3. Security: Protecting devices from infection and preventing data breach is still paramount. Only the platform has changed. How do you enforce security policies on mobile devices that move in and out of your network? How much of a risk do they pose to the rest of the environment? Should mobile policies for teachers’ devices be different than students’ devices? What about lost or stolen devices? Are there procedures in place to recover or wipe those devices?

How to Choose the Right MDM Solution
If you already have a robust IT systems management strategy in place for your traditional infrastructure (such as desktops, laptops and servers) - why reinvent the wheel? Existing policies and procedures can be easily extended to mobile devices, but you have to have the right tool to make it work. If you haven’t deployed an integrated IT systems management solution, you should consider it. The right tool can consolidate monitoring, maintenance, backup and security for all your systems—regardless of platform, OS or physical location. The solution should provide you with detailed and holistic management data on a single pane of glass, giving you and your administrators the visibility you need to enforce policies and conduct regular maintenance. Much of the manual administration associated with MDM should be automated, providing cost-effective IT systems man- agement across the entire environment—even for devices not procured by the school or district.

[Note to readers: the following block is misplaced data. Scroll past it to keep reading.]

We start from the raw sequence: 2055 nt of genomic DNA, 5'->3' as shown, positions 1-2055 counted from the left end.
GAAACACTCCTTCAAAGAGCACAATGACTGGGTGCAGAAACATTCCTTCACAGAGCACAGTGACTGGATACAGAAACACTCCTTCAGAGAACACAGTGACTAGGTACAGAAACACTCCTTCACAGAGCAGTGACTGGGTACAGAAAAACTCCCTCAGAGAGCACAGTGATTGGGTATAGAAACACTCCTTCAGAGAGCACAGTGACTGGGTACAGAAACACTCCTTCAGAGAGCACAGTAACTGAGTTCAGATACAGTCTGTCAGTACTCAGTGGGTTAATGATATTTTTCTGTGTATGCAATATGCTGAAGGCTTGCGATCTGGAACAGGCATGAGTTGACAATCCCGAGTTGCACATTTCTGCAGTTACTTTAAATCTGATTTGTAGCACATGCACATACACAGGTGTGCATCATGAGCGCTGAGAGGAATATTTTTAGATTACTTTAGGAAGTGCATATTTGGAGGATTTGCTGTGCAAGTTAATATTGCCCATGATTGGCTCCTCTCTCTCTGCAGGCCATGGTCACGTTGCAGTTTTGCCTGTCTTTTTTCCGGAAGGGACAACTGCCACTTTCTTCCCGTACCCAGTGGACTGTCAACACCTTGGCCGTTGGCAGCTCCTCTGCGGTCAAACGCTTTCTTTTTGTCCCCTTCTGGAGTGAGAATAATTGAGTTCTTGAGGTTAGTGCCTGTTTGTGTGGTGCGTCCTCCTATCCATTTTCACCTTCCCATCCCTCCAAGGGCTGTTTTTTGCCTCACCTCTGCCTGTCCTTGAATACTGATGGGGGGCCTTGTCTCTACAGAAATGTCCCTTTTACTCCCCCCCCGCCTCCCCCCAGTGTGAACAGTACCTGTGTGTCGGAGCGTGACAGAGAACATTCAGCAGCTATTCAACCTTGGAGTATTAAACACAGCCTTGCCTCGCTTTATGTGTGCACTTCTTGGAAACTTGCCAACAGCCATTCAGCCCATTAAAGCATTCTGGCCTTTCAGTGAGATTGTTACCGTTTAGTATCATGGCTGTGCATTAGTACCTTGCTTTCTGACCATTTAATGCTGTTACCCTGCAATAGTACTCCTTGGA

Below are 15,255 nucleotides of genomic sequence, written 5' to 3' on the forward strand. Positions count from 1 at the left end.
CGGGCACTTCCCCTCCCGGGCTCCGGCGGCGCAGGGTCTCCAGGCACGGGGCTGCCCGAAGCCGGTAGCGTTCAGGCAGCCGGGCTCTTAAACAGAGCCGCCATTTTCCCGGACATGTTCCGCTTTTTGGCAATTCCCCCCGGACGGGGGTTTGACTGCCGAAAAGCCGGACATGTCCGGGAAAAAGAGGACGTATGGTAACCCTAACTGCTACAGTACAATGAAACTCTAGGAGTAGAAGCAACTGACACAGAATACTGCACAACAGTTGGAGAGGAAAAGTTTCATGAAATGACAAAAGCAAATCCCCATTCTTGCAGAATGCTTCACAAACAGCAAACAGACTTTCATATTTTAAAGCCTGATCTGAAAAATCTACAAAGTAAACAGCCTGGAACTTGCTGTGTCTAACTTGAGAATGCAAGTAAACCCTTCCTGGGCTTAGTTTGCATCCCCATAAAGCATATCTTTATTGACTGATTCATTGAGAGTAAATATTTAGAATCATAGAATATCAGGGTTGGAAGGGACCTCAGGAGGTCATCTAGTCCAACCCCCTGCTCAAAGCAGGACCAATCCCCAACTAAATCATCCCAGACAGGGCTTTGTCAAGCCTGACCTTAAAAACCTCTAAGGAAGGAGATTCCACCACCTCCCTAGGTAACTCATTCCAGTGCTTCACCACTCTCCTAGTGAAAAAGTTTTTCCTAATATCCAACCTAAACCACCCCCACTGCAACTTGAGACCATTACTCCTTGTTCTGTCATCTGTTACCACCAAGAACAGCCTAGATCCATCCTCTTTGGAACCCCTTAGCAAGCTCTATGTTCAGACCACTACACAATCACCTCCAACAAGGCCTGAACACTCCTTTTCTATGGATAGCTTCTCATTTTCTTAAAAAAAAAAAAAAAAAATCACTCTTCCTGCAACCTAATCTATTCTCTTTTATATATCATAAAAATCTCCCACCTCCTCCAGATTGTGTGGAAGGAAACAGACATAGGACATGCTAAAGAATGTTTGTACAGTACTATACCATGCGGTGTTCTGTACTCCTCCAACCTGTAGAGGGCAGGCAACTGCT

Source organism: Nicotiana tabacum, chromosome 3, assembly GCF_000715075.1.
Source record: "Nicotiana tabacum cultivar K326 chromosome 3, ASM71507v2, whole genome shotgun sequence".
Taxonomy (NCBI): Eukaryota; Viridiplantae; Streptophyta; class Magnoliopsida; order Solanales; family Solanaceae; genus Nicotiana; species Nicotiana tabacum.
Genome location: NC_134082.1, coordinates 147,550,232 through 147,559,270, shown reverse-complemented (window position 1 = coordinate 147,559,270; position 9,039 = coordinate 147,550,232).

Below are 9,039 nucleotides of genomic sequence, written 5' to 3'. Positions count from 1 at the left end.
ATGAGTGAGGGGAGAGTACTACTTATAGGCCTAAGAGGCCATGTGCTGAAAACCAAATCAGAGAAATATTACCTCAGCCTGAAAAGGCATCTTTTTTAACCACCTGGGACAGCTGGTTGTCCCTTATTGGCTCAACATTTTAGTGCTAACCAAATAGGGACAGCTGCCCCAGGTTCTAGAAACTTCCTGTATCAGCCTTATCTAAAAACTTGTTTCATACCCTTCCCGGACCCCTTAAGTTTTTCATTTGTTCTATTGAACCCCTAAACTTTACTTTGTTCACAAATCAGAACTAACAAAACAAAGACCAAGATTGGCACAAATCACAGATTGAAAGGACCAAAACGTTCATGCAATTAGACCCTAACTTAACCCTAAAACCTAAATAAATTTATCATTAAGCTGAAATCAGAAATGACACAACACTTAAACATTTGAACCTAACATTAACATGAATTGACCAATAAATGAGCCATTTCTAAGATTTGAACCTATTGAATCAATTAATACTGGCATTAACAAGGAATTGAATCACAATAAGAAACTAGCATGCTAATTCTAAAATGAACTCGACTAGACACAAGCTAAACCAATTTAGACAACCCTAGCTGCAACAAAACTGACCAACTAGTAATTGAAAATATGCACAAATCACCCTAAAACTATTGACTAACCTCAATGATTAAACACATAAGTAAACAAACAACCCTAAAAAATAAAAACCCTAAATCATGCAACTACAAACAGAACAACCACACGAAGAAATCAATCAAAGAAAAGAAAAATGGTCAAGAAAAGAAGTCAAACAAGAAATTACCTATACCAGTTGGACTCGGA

Drew Lane, director of technology for Derby (Kansas) Public Schools, successfully developed a MDM strategy though which he has been able to take a proactive, preventative approach to mobile devices, making it easier for users and his staff to find and fold mobile devices in the district’s management umbrella.

“Implementing the right MDM strategy has allowed us to create operational efficiencies, expand management functionality and empower teachers and students with powerful learning and teaching tools,” he said.